NATO have announced plans to potentially station permanent military units in member states that border Russia, in order to protect them from what it says are “Russian threats”.
NATO Secretary General Jens Stoltenberg announced the plans on Thursday, in a move which will see NATO discard the previous policy it had with Russia since 1997, when both sides signed an agreement called Founding Act on Mutual Relations, Cooperation, and Security.
The 1997 agreement meant that NATO would refrain from any “additional permanent stationing of substantial combat forces” that might upset the Kremlin.
“The important thing is that we have military presence,” the NATO head, however, said, hinting that the past attitude might be changing.
“To some extent,” he said, “it is artificial to distinguish between occasional military presence and other kinds that are more persistent.”
Stoltenberg also voiced concern over Russian military presence in the Baltic, the Black Sea, and the Eastern Mediterranean, where the reinforcement is supporting Russia’s weeks-long combat mission against terrorist groups in Syria.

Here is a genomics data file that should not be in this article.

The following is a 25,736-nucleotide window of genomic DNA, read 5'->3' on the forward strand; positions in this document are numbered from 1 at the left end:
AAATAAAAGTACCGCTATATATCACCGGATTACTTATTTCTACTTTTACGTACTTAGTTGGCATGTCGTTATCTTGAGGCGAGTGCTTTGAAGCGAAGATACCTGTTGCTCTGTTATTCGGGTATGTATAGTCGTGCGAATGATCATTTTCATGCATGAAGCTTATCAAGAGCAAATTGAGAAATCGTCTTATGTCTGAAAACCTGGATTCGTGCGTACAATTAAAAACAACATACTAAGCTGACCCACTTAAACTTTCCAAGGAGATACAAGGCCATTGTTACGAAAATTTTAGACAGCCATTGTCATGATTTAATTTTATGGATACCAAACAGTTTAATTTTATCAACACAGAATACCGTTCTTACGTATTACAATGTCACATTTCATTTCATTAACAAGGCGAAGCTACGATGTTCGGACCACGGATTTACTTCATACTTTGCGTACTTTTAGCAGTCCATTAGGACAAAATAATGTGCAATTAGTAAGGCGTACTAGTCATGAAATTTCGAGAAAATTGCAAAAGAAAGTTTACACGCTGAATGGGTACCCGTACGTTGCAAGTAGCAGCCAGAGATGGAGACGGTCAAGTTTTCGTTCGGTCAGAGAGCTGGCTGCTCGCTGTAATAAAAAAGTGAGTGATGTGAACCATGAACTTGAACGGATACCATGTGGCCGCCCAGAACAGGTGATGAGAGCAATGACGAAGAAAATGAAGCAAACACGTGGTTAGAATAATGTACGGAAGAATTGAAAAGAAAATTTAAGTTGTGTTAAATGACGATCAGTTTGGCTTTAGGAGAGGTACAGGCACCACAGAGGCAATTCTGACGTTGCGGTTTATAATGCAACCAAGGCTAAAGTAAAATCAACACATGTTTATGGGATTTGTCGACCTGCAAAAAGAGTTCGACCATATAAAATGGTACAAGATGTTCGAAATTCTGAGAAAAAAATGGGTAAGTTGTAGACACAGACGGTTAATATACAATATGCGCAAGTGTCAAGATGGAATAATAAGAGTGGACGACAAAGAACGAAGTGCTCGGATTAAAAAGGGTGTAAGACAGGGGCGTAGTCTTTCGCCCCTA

“This is a military buildup which provides the Russians with what many experts call Anti-Access/Area Denial (A2/AD) capabilities,” he said, accusing Moscow of trying to block the alliance out of some areas.
“We have to be sure we are able to overcome these capabilities so we can reinforce and deploy forces if needed,” he added.
Relations between Russia and NATO strained after Ukraine’s Crimea region integrated into the Russian Federation following a referendum last March. On April 1, 2014, the military alliance ended all practical cooperation with Russia over the ensuing crisis in Ukraine.
The United States and its allies accuse Russia of supporting the pro-Moscow fighters in eastern Ukraine, and having supplied them with military aid, reinforcements, and resources. Moscow has denied the charges, saying any support from Moscow has only been of a humanitarian nature.
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